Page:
Once again, military hunts killer at home

Authority: Terror inspires another exception to the principle of keeping soldiers out of domestic issues.

October 20, 2002|By Chuck McCutcheon and Mark O'Keefe | Chuck McCutcheon and Mark O'Keefe,NEWHOUSE NEWS SERVICE

WASHINGTON - Despite a 124-year-old law that largely bars the military from domestic law enforcement, a wide spectrum of legal experts and members of Congress support the Pentagon's becoming involved last week in the search for the sniper responsible for killing people in Maryland, Virginia and Washington.

Several lawmakers and experts on the 1878 Posse Comitatus Act said the military is acting within a limited scope of authority that is permitted during crises under subsequent revisions to the law.

Some civil libertarians in Congress remain wary, however, about using the armed forces for future anti-terrorism work.

Defense Secretary Donald H. Rumsfeld signed an authorization Tuesday that allows military RC-7 reconnaissance planes equipped with high-tech night vision sensors to help law enforcement officials track the sniper. The technology exceeds what police had.

"Rumsfeld did the right thing in accommodating the need for this technology," said Sen. Dianne Feinstein, a California Democrat who chairs the Senate Judiciary Committee's panel on technology and terrorism. "I'm doubtful we need to make a change in the [Posse Comitatus] law. After all, we never know whether this is something coming from outside or inside, or part of a terrorist effort."

Sen. Jon Kyl of Arizona, the technology and terrorism panel's top Republican, agreed: "We all support the current law. The military knows full well how to make it work and not overstep its bounds."

Post-Civil War law

The original 1878 law was passed with the intent of removing the Army from domestic law enforcement. After the Civil War, troops were used extensively throughout the South to maintain order at political events and polling places, prompting complaints from some in Congress that they were intimidating voters and straying too far from their original mission of national defense.

Within the past two decades, however, Congress has clarified several times that the armed forces can provide logistical or backup support to police. One of the changes came in 1981 after the FBI called in military advisers to deal with violent uprisings on Indian reservations.

Behind the scenes

"When you put up a military plane with a cop with a set of binoculars, that follows the line that Congress laid down in 1981 between direct military participation and logistical support," said retired Army Gen. Joseph R. Barnes, a lawyer and expert on the Posse Comitatus law.

"It wouldn't surprise me if part of the military's assistance is to analyze the behavior [of the sniper] and the terrain and techniques and say that based on their analysis, `He's likely to strike here.' That wouldn't violate the act, either. Behind-the-scenes advice and logistical support are consistent with the technical issues in the act."

The Cato Institute, a libertarian Washington think tank that fashions itself as a watchdog of governmental power plays, held a panel discussion Wednesday on the Posse Comitatus Act. No one on the four-person panel called the military's role in the sniper case a violation of the act.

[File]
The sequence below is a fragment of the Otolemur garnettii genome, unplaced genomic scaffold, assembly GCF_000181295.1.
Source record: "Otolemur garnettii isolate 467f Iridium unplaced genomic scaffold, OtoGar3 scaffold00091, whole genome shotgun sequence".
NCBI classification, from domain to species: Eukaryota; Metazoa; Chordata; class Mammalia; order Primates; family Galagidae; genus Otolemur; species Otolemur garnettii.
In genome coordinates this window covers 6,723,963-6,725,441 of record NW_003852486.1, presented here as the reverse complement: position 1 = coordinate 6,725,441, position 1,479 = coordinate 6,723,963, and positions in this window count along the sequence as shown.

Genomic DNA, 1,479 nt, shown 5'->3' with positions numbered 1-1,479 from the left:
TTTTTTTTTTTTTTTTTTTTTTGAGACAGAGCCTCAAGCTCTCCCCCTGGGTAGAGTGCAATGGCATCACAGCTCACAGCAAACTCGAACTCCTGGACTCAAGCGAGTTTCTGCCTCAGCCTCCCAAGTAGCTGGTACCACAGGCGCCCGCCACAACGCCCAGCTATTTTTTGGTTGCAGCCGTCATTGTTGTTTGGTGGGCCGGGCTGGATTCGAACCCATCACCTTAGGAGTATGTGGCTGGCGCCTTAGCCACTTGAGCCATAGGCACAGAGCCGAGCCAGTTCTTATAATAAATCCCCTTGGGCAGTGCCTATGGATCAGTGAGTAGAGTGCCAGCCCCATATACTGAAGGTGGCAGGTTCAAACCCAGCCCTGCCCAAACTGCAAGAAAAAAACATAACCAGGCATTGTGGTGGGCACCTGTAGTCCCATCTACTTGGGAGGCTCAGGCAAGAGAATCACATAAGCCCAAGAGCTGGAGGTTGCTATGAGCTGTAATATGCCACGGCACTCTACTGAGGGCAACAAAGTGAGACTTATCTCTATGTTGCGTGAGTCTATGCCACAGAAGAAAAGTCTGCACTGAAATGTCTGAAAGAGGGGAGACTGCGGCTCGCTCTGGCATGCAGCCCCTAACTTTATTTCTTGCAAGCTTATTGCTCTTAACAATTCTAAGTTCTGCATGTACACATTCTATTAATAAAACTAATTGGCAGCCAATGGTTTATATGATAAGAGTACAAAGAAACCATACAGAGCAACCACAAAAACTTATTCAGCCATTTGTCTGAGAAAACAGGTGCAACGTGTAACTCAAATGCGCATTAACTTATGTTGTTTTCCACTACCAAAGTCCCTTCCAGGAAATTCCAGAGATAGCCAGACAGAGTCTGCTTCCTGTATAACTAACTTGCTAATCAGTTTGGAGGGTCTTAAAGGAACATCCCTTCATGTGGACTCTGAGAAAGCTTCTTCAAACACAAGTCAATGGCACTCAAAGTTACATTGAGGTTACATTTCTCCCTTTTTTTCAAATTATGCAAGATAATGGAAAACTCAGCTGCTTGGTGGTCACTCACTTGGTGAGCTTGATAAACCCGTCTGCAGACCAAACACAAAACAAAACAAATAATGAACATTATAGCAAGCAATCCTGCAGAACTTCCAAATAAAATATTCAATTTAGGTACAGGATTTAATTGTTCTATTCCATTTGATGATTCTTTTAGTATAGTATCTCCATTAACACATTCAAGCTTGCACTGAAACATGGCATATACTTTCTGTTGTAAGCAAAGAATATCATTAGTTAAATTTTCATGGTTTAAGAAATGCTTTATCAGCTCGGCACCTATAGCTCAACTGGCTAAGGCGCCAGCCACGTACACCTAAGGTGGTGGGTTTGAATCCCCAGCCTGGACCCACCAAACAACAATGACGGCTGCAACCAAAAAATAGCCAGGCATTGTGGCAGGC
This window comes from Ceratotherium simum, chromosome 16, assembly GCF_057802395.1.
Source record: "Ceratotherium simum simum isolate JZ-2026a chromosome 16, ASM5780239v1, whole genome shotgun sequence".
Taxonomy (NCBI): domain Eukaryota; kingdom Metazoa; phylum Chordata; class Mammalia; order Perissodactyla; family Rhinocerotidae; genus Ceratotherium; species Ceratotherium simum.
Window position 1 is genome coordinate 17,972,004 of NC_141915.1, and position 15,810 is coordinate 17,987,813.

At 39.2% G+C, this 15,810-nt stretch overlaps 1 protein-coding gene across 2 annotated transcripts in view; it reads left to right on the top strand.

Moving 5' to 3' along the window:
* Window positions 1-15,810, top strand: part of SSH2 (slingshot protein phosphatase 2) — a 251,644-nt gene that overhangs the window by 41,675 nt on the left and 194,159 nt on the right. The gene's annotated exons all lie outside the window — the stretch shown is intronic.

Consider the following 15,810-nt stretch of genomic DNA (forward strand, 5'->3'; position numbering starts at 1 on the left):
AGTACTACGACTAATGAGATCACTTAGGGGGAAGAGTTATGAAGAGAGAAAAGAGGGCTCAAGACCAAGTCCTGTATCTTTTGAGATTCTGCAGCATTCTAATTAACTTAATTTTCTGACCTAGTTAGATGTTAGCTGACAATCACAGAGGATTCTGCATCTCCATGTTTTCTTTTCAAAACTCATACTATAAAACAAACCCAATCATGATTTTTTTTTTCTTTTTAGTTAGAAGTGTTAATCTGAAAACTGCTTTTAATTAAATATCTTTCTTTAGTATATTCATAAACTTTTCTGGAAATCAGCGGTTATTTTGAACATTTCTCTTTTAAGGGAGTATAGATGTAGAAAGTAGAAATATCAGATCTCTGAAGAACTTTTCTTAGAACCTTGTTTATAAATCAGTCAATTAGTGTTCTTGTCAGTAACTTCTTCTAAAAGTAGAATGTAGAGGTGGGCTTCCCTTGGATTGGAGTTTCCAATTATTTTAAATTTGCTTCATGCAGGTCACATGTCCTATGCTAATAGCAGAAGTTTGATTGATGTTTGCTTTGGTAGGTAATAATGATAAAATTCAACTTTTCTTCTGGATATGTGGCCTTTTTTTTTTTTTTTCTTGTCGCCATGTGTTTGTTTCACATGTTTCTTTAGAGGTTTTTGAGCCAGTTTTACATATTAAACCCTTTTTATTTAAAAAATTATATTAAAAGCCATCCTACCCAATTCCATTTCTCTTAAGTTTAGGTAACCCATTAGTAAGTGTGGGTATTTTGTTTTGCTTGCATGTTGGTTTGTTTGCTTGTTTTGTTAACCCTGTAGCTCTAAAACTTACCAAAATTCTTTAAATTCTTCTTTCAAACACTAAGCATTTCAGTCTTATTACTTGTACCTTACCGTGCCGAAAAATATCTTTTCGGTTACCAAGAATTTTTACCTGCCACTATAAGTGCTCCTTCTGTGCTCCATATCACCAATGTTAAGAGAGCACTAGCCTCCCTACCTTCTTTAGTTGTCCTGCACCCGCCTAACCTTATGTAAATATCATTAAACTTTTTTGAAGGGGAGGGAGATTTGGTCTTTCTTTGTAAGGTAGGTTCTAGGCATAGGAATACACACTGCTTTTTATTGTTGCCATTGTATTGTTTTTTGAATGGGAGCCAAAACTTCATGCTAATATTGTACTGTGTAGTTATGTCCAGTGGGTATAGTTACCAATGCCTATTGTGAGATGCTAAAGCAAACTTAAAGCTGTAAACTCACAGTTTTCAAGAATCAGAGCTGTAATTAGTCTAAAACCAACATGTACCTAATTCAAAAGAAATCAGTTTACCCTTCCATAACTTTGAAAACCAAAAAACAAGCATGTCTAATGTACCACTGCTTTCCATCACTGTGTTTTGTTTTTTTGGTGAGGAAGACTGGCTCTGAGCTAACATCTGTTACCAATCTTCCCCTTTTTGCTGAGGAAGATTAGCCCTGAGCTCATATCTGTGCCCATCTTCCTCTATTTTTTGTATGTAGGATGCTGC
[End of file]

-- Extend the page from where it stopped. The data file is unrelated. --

"If by that process we can find the madman, or madmen, it's a marvelous example of military-civilian cooperation, quite in keeping with the Posse Comitatus Act," said Paul Schott Stevens, a former legal adviser to the National Security Council under President Ronald Reagan who now practices in the Washington office of Dechert, an international law firm.

"There are few of us in Washington who would say we don't want the DOD [Department of Defense] involved."

`All in the open'

Stephen P. Halbrook, an author and attorney based in Fairfax, Va., said that unlike some uses of the military in law enforcement cases - such as the 1993 attack on the Branch Davidian religious compound in Waco, Texas - the government's use of surveillance in the sniper case is "all in the open," as it should be.

"This is not something I oppose, even though I'm a stickler for strict enforcement of the Posse Comitatus Act," Halbrook said.

Under the act, the military also is permitted to assist law enforcement by providing intelligence on drug trafficking and during emergency situations involving biological or chemical weapons.

Still, the issue of whether soldiers should be given a greater hand in countering terrorism on U.S. soil has been debated for years.

Sen. John W. Warner of Virginia, the Senate Armed Services Committee's top Republican, said he has tried since Sept. 11 last year to get Congress to take a broader look at strengthening the military's domestic terrorism responsibilities.

"Every asset in America - whether it's the policeman on the street corner or the general sitting at the Pentagon - if they can bring some expertise to stop terrorism here at home, it should be done," said Warner, who plans to meet with Rumsfeld to further discuss how Congress and the Pentagon can help catch the sniper. "It's a changed world."

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